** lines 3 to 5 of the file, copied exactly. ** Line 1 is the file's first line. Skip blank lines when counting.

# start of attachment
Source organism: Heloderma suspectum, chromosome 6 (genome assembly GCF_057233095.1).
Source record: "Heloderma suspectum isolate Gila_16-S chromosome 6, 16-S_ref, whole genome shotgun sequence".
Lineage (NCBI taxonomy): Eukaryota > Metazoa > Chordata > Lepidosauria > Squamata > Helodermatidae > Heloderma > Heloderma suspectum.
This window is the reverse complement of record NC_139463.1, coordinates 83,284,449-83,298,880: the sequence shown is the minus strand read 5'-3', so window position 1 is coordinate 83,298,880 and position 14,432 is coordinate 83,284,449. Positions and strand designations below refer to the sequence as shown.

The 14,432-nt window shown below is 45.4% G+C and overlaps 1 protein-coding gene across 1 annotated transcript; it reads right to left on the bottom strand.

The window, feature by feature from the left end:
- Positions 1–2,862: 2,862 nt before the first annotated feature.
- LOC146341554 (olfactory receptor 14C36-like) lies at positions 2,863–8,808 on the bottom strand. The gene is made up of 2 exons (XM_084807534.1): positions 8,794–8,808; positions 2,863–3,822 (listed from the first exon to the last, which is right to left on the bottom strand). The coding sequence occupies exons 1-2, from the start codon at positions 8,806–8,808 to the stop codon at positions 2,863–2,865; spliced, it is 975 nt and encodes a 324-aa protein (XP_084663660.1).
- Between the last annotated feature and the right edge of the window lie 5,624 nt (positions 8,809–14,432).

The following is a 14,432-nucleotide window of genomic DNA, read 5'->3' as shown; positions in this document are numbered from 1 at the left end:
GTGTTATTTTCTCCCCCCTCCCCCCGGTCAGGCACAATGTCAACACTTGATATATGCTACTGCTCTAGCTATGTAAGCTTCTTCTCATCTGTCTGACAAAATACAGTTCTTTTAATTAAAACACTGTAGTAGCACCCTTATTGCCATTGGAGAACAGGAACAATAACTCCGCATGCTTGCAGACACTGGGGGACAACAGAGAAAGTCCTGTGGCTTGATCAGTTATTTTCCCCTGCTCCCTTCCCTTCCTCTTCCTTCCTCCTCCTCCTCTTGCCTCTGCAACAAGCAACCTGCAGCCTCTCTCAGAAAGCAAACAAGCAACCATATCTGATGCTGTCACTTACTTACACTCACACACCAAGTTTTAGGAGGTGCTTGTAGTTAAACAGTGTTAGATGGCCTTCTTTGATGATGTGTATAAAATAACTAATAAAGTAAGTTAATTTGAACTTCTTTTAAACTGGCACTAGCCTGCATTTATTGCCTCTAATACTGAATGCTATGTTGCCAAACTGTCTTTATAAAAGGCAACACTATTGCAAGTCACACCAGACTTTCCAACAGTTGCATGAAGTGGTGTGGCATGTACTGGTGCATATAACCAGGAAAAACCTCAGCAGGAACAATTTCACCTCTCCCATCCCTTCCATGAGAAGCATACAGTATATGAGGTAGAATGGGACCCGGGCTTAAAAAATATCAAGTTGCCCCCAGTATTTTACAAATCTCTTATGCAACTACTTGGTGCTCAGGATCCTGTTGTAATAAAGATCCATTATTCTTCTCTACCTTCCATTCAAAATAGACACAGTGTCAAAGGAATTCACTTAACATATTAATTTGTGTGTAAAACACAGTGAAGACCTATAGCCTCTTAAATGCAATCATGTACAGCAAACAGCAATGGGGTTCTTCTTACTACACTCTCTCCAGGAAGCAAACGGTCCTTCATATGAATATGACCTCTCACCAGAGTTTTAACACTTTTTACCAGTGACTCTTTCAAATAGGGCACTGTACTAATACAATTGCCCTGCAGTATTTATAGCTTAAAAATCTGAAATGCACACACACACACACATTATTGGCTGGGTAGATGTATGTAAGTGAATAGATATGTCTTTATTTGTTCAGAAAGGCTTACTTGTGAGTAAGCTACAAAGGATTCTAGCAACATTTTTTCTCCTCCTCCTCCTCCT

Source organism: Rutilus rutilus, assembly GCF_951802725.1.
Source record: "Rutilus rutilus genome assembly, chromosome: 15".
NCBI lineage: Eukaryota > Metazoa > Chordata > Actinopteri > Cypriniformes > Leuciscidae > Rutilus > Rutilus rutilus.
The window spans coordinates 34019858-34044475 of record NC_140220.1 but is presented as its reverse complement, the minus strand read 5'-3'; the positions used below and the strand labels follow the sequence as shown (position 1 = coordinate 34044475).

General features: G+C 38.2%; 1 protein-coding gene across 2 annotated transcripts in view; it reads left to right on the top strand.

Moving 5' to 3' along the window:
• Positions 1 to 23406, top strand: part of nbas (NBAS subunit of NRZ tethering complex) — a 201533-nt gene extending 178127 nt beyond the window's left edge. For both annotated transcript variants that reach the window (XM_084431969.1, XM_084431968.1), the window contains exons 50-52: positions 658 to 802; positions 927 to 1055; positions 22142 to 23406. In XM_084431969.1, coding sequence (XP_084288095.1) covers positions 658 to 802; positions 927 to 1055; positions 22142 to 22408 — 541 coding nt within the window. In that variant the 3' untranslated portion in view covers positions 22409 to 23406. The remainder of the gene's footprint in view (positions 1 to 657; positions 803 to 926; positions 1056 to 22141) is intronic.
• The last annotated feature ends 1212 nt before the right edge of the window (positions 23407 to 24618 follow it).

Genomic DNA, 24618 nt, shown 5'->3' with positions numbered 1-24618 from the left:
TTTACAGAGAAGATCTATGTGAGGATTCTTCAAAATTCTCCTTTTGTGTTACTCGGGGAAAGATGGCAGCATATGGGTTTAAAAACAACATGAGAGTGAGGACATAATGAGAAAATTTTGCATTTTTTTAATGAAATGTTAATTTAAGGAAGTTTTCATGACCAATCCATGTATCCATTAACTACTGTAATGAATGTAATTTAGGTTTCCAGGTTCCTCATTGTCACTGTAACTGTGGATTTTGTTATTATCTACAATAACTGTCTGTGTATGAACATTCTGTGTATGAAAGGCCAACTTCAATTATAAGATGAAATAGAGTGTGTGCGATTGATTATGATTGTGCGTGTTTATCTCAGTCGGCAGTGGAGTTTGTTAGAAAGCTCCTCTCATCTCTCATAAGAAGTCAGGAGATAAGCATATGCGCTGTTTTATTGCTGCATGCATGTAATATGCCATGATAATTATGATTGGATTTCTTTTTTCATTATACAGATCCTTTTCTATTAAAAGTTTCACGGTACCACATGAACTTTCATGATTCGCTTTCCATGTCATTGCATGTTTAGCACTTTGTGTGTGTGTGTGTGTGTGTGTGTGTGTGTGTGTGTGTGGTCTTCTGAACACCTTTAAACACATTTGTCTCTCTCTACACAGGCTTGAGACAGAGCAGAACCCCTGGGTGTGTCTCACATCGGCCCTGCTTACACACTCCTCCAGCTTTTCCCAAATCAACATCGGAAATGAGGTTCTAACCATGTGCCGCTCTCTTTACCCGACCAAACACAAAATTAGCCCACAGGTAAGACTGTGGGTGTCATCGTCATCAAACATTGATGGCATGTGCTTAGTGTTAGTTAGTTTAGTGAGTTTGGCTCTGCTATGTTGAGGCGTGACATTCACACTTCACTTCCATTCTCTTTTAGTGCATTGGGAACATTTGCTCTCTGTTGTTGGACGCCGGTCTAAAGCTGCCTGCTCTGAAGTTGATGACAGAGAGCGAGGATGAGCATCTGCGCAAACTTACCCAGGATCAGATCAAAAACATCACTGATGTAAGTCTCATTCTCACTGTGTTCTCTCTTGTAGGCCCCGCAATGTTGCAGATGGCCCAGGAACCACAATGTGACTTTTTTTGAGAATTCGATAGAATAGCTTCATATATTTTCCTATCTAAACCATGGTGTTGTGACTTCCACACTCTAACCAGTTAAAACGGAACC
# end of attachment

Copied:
Lineage (NCBI taxonomy): Eukaryota > Metazoa > Chordata > Lepidosauria > Squamata > Helodermatidae > Heloderma > Heloderma suspectum.
This window is the reverse complement of record NC_139463.1, coordinates 83,284,449-83,298,880: the sequence shown is the minus strand read 5'-3', so window position 1 is coordinate 83,298,880 and position 14,432 is coordinate 83,284,449. Positions and strand designations below refer to the sequence as shown.

The 14,432-nt window shown below is 45.4% G+C and overlaps 1 protein-coding gene across 1 annotated transcript; it reads right to left on the bottom strand.